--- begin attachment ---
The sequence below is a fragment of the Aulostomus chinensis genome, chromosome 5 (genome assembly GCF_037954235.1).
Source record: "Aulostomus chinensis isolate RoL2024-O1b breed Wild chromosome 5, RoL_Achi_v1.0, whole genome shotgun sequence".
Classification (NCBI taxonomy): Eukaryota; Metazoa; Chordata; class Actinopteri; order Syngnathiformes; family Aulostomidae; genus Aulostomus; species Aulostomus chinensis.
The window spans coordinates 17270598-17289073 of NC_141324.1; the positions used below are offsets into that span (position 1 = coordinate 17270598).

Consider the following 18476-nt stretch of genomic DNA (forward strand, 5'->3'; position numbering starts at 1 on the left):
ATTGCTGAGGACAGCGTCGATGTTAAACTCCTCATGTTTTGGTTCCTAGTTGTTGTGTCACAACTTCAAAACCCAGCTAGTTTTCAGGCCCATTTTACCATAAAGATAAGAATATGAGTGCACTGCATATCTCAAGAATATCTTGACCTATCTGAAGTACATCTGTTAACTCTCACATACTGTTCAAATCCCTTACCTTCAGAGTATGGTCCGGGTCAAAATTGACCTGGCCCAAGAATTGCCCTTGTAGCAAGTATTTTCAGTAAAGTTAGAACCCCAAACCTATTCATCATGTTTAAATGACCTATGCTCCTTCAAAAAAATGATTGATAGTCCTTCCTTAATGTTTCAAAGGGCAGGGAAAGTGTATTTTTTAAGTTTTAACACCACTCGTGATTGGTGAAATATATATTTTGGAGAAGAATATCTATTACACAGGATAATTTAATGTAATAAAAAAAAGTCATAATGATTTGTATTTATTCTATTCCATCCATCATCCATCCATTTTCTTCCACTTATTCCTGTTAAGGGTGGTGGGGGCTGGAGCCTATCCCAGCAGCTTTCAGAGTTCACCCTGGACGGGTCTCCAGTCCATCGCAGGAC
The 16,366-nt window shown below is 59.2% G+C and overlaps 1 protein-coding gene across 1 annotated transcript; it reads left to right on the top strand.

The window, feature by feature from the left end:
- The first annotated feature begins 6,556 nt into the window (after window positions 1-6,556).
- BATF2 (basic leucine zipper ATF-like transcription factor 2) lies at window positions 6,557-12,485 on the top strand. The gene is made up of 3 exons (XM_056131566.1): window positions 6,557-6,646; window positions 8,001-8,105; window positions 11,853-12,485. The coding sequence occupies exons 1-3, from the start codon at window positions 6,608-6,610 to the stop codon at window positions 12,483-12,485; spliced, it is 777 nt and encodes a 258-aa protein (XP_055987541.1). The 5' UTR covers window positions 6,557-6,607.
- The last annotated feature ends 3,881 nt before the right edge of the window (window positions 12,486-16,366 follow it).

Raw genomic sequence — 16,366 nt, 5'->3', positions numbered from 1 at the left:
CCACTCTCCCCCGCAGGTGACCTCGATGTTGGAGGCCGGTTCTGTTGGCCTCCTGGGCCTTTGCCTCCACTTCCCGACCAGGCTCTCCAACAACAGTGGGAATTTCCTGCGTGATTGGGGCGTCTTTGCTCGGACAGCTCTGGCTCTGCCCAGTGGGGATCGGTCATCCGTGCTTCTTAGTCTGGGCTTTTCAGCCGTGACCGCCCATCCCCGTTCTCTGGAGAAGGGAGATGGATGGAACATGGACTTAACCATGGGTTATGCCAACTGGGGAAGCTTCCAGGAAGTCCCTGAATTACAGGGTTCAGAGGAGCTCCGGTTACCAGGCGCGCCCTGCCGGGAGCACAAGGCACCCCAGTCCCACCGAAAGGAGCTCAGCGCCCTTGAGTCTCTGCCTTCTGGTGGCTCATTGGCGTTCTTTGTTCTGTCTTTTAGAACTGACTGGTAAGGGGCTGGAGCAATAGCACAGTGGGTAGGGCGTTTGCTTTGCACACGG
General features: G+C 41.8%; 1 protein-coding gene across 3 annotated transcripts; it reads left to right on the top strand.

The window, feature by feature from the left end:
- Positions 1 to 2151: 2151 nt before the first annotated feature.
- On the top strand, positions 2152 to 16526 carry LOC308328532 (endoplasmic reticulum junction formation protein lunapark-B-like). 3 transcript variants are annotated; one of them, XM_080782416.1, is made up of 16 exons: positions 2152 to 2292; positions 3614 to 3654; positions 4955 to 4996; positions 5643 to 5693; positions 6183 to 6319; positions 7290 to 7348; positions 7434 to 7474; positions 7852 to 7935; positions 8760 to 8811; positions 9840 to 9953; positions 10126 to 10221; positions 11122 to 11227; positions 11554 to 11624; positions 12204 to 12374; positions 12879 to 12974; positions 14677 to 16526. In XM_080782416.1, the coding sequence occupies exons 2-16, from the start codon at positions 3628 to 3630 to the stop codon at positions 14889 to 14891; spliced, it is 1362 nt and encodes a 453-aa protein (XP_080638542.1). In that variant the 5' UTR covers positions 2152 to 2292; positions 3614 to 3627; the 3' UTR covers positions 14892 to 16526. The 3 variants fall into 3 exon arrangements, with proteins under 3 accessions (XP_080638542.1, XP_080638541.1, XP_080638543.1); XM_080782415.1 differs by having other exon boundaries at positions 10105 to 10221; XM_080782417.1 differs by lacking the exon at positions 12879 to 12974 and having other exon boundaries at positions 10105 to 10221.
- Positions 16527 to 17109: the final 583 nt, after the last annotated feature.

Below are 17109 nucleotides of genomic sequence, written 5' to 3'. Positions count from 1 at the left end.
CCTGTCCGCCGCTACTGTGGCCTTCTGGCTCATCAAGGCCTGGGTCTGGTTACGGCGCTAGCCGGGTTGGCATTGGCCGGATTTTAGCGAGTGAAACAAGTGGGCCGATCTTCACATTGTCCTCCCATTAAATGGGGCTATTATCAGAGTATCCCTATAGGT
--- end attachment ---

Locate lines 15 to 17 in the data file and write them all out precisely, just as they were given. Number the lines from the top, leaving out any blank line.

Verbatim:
The window, feature by feature from the left end:
- Positions 1 to 2151: 2151 nt before the first annotated feature.
- On the top strand, positions 2152 to 16526 carry LOC308328532 (endoplasmic reticulum junction formation protein lunapark-B-like). 3 transcript variants are annotated; one of them, XM_080782416.1, is made up of 16 exons: positions 2152 to 2292; positions 3614 to 3654; positions 4955 to 4996; positions 5643 to 5693; positions 6183 to 6319; positions 7290 to 7348; positions 7434 to 7474; positions 7852 to 7935; positions 8760 to 8811; positions 9840 to 9953; positions 10126 to 10221; positions 11122 to 11227; positions 11554 to 11624; positions 12204 to 12374; positions 12879 to 12974; positions 14677 to 16526. In XM_080782416.1, the coding sequence occupies exons 2-16, from the start codon at positions 3628 to 3630 to the stop codon at positions 14889 to 14891; spliced, it is 1362 nt and encodes a 453-aa protein (XP_080638542.1). In that variant the 5' UTR covers positions 2152 to 2292; positions 3614 to 3627; the 3' UTR covers positions 14892 to 16526. The 3 variants fall into 3 exon arrangements, with proteins under 3 accessions (XP_080638542.1, XP_080638541.1, XP_080638543.1); XM_080782415.1 differs by having other exon boundaries at positions 10105 to 10221; XM_080782417.1 differs by lacking the exon at positions 12879 to 12974 and having other exon boundaries at positions 10105 to 10221.